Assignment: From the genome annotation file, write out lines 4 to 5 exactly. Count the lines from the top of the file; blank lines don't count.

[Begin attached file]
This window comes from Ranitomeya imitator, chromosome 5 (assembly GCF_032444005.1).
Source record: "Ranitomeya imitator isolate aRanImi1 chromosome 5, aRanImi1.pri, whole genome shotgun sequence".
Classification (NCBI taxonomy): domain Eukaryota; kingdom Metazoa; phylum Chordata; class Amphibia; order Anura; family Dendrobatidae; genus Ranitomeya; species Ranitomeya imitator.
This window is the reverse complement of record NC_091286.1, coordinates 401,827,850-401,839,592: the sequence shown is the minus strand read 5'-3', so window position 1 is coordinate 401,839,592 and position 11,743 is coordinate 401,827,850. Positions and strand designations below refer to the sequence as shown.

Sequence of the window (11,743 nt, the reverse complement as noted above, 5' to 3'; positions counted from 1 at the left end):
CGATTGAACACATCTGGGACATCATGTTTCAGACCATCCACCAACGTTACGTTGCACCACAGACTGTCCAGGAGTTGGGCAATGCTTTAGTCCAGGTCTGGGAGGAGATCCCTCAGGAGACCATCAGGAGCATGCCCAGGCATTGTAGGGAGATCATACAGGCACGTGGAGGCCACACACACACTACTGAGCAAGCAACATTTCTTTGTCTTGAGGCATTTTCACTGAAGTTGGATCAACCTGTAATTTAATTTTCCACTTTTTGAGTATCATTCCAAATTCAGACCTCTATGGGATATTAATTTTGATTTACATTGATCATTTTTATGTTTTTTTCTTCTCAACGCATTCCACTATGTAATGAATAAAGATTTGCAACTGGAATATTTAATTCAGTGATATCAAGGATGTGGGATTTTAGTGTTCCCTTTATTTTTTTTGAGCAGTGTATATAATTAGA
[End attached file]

This window is the reverse complement of record NC_091286.1, coordinates 401,827,850-401,839,592: the sequence shown is the minus strand read 5'-3', so window position 1 is coordinate 401,839,592 and position 11,743 is coordinate 401,827,850. Positions and strand designations below refer to the sequence as shown.

Sequence of the window (11,743 nt, the reverse complement as noted above, 5' to 3'; positions counted from 1 at the left end):